September 13th, 2010
Still wondering where all the oil from the BP spill ended up? To the chagrin of those who would prefer to think it magically disappeared, scientists on a research vessel in the Gulf of Mexico have uncovered a more unsettling answer in the form of a layer of oily sediment on the seafloor, stretching for dozens of miles in all directions from the blowout site.
“I’ve collected literally hundreds of sediment cores from the Gulf of Mexico, including around this area. And I’ve never seen anything like this,” said Samantha Joye, a professor in the Department of Marine Sciences at the University of Georgia.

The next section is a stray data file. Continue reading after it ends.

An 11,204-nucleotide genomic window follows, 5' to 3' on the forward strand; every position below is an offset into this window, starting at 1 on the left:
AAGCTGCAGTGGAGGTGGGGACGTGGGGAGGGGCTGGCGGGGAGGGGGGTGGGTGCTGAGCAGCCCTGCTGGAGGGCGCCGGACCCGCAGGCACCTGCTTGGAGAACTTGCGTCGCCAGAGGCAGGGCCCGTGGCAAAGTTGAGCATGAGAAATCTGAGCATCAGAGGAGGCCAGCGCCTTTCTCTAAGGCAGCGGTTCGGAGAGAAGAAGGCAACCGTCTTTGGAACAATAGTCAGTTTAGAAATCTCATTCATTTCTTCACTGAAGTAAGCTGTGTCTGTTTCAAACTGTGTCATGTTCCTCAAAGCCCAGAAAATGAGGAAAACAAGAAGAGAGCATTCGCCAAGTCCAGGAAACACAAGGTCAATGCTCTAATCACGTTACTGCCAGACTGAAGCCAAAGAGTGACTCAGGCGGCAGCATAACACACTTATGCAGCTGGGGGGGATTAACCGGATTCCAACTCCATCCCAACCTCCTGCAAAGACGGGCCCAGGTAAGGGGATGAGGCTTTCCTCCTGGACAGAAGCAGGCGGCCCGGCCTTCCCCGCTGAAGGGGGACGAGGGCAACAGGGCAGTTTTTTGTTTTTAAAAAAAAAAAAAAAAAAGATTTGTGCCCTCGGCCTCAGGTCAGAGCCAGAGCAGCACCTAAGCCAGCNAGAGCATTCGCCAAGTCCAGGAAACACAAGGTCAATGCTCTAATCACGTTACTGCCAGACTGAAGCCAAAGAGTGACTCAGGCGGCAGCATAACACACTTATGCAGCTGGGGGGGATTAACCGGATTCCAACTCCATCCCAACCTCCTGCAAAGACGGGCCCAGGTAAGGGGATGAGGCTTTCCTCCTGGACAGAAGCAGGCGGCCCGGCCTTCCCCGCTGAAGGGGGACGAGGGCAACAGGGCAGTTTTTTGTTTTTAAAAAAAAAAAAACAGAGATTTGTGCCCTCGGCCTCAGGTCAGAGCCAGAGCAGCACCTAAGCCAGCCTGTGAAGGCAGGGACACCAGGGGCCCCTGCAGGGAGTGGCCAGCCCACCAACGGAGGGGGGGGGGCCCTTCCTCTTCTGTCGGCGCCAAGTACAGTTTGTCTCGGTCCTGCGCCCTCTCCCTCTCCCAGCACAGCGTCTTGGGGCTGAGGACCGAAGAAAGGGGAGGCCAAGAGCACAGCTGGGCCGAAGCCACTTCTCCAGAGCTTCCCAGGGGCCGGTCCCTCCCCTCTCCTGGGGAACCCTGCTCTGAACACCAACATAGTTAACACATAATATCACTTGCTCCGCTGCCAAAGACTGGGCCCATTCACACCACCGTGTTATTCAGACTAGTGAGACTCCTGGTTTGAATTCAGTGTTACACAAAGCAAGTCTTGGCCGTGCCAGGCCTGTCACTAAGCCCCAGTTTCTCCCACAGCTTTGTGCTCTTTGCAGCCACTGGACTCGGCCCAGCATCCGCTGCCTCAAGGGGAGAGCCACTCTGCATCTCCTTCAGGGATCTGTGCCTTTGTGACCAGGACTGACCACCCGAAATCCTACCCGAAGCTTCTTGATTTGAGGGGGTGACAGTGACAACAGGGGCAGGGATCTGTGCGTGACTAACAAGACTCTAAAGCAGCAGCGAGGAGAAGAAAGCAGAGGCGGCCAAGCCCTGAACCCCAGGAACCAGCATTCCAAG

Joye, aboard the Research Vessel Oceanus, is part of a team that left port on Aug. 21 to ascertain what happened to the more than four million barrels of oil that gushed from BP’s uncapped well. She describes seeing layers of oily material, sometimes up to more than two inches thick, covering the bottom of the seafloor. Right below it she finds much more typical seafloor mud in a layer that also includes recently dead shrimp, worms and other invertebrates.